Nick Cave Gets Nasty With Grinderman

By Kim Bellware in Arts & Entertainment on Nov 22, 2010 9:30PM

Grinderman is Nick Cave, Warren Ellis, Martyn Casey and Jim Sclavunos (photo via Grinderman's myspace)
Whether with The Bad Seeds, The Birthday Party or Grinderman, Nick Cave has spent plenty of time meditating on themes of death, sex, darkness and redemption (of the Biblical kind); 2008’s Dig!!! Lazarus Dig!!! with The Bad Seeds had more of the latter, where Birthday Party (Cave’s early ‘80s band) explored Gothic, murderesque post-punk. Since forming Grinderman in the second half of the decade with several members of his core band, Cave's side project retains the requisite grinding guitars and chunky, stripped-down sound but has yet to approach the level of polish or tightness kicked out by The Bad Seeds. Though what Grinderman lacks in perfect polish, it more than makes up for in daring and brilliant raunchiness.

When the group dropped Grinderman 2 this fall, some of the scattershot nature of the first Grinderman effort was still evident. The song structures are still pretty irregular, but the unevenness on the record is quickly forgotten when the quartet cranks up the fuzz and runs a buzz saw through the music. The result is dirty, grinding and exhilarating despite the near-constant ominous, creeping feel. There's a sense of doom and dream to Grinderman's songs--no matter how comically lecherous they are in content. Added to the scuzziness of the music that draws equally from noodlely psychedelia, '60s garage rock and post-punk is Cave's sexually-charged howling and moaning that's almost blues-y in its conviction. Cave is well past 50, but boy does he sound horny. Grinderman rocks out warped versions of mid-life frustrations with no apology, like a fantasy group of past-their-prime dads who have formed a garage band, singing and playing however the hell they want to.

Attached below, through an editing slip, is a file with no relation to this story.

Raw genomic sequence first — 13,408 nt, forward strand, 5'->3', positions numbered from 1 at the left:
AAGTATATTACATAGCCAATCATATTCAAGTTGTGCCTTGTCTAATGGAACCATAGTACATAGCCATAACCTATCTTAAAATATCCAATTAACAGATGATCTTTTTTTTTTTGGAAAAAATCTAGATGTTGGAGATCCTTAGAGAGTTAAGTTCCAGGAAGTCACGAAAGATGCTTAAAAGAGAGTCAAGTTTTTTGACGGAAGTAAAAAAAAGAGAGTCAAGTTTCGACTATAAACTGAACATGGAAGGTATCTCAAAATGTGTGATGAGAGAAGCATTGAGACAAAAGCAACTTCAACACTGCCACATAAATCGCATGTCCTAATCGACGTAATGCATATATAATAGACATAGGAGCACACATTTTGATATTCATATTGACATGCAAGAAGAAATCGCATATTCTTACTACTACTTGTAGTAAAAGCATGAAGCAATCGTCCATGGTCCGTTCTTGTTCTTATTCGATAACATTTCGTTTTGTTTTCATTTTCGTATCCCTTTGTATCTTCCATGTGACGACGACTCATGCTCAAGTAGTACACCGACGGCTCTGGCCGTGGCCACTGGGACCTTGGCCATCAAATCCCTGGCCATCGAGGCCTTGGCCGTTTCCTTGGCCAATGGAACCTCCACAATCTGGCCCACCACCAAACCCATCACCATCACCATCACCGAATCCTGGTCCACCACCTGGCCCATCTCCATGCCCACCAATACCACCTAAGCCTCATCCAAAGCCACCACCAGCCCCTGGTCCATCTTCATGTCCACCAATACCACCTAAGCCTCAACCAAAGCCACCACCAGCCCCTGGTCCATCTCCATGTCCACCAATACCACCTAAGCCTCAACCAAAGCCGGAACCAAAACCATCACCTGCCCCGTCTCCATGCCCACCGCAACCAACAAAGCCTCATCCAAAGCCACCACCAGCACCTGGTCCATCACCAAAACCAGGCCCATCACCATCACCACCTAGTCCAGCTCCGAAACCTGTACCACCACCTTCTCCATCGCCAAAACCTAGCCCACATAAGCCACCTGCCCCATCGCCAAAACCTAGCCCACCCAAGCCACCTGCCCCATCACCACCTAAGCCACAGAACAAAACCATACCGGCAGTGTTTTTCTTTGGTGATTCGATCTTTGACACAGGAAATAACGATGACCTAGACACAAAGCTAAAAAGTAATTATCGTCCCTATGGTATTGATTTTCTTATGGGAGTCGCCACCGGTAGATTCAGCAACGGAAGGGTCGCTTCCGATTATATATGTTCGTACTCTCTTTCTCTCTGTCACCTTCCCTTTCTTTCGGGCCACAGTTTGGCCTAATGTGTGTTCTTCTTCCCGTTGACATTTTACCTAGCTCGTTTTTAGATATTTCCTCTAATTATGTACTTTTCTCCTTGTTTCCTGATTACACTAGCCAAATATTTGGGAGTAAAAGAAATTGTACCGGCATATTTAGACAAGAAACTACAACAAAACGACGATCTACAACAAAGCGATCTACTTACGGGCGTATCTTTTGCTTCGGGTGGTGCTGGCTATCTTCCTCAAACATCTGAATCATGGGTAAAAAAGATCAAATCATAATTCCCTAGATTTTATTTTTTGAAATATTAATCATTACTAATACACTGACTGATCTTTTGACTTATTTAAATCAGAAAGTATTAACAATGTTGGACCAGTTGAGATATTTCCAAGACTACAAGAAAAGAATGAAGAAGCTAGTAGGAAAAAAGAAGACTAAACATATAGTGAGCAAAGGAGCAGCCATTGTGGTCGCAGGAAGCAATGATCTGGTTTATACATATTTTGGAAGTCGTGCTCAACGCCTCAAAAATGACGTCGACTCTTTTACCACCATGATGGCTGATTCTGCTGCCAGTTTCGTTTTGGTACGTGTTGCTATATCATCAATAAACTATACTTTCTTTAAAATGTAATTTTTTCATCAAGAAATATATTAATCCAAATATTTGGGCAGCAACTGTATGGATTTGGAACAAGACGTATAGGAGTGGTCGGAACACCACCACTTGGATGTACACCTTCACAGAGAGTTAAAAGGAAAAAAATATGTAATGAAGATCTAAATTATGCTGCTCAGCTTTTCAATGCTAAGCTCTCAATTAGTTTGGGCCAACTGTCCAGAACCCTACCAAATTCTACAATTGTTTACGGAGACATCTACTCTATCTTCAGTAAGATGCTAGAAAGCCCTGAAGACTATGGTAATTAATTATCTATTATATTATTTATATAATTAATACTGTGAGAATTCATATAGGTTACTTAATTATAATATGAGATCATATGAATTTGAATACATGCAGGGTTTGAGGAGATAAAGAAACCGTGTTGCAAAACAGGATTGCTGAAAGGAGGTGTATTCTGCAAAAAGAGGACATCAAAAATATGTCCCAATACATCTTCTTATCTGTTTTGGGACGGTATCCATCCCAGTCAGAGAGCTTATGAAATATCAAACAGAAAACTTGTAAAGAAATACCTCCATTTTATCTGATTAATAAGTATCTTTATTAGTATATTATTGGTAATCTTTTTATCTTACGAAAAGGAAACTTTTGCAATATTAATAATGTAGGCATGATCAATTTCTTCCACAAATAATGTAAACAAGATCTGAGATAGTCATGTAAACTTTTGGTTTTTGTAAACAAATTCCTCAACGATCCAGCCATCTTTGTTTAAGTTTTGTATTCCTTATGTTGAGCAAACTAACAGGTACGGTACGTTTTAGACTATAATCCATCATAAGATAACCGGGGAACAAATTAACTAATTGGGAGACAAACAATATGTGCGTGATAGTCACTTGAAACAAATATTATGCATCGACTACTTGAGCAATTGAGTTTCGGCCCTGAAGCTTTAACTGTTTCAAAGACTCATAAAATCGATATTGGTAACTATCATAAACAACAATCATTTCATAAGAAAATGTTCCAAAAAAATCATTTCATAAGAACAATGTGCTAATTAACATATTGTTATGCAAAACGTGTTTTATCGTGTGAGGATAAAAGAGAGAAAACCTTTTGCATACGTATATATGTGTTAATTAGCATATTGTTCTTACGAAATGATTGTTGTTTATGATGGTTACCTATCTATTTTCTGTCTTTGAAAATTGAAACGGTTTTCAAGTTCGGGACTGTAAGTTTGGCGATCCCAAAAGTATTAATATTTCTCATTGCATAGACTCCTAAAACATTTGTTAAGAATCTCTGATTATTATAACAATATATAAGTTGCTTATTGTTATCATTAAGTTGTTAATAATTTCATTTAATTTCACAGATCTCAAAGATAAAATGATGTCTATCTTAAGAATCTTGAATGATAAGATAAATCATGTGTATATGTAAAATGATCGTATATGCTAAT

Of course, all jokes aside, Grinderman's individual members are well-versed and outright solid musicians. It's exactly why seeing the old hands find their way as a new act--the way countless new, young bands do all the time--is so brilliant. Even though everyone in Grinderman knows what and how to play for the best result, they dodge the obvious choices, making even their missteps all the more interesting. Dark and dirty has always been Cave's go-to, and with Grinderman, he proves that he can be versatile and risky even with the same tools he always uses.

Grinderman plays tonight at The Riviera, 4746 N Racine, 8 p.m., $28, 18+